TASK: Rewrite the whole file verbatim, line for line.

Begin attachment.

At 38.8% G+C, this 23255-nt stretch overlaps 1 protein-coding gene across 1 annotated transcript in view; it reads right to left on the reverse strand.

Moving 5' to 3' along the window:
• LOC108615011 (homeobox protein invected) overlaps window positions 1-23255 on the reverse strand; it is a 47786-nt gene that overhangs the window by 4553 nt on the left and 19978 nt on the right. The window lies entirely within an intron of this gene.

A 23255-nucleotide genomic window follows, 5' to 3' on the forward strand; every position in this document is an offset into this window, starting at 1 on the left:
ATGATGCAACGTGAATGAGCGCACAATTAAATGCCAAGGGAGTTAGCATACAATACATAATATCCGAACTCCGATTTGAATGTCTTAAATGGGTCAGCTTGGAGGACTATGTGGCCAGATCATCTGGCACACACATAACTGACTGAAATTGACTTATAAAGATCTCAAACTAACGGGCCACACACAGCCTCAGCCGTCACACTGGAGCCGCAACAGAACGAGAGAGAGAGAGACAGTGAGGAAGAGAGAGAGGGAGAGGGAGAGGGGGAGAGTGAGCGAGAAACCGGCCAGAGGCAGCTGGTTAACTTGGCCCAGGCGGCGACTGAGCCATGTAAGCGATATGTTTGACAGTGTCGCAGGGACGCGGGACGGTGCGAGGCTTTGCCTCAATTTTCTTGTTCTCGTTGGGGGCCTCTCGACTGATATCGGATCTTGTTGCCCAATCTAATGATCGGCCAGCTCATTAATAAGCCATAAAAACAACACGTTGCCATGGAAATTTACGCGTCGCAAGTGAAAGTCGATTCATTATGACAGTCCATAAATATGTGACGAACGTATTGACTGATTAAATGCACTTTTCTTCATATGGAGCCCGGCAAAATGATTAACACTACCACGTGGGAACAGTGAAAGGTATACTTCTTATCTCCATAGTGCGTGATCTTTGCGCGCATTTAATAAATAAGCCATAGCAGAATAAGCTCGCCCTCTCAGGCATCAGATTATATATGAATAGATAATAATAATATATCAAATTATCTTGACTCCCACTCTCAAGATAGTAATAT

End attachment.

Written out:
At 38.8% G+C, this 23255-nt stretch overlaps 1 protein-coding gene across 1 annotated transcript in view; it reads right to left on the reverse strand.

Moving 5' to 3' along the window:
• LOC108615011 (homeobox protein invected) overlaps window positions 1-23255 on the reverse strand; it is a 47786-nt gene that overhangs the window by 4553 nt on the left and 19978 nt on the right. The window lies entirely within an intron of this gene.

A 23255-nucleotide genomic window follows, 5' to 3' on the forward strand; every position in this document is an offset into this window, starting at 1 on the left:
ATGATGCAACGTGAATGAGCGCACAATTAAATGCCAAGGGAGTTAGCATACAATACATAATATCCGAACTCCGATTTGAATGTCTTAAATGGGTCAGCTTGGAGGACTATGTGGCCAGATCATCTGGCACACACATAACTGACTGAAATTGACTTATAAAGATCTCAAACTAACGGGCCACACACAGCCTCAGCCGTCACACTGGAGCCGCAACAGAACGAGAGAGAGAGAGACAGTGAGGAAGAGAGAGAGGGAGAGGGAGAGGGGGAGAGTGAGCGAGAAACCGGCCAGAGGCAGCTGGTTAACTTGGCCCAGGCGGCGACTGAGCCATGTAAGCGATATGTTTGACAGTGTCGCAGGGACGCGGGACGGTGCGAGGCTTTGCCTCAATTTTCTTGTTCTCGTTGGGGGCCTCTCGACTGATATCGGATCTTGTTGCCCAATCTAATGATCGGCCAGCTCATTAATAAGCCATAAAAACAACACGTTGCCATGGAAATTTACGCGTCGCAAGTGAAAGTCGATTCATTATGACAGTCCATAAATATGTGACGAACGTATTGACTGATTAAATGCACTTTTCTTCATATGGAGCCCGGCAAAATGATTAACACTACCACGTGGGAACAGTGAAAGGTATACTTCTTATCTCCATAGTGCGTGATCTTTGCGCGCATTTAATAAATAAGCCATAGCAGAATAAGCTCGCCCTCTCAGGCATCAGATTATATATGAATAGATAATAATAATATATCAAATTATCTTGACTCCCACTCTCAAGATAGTAATAT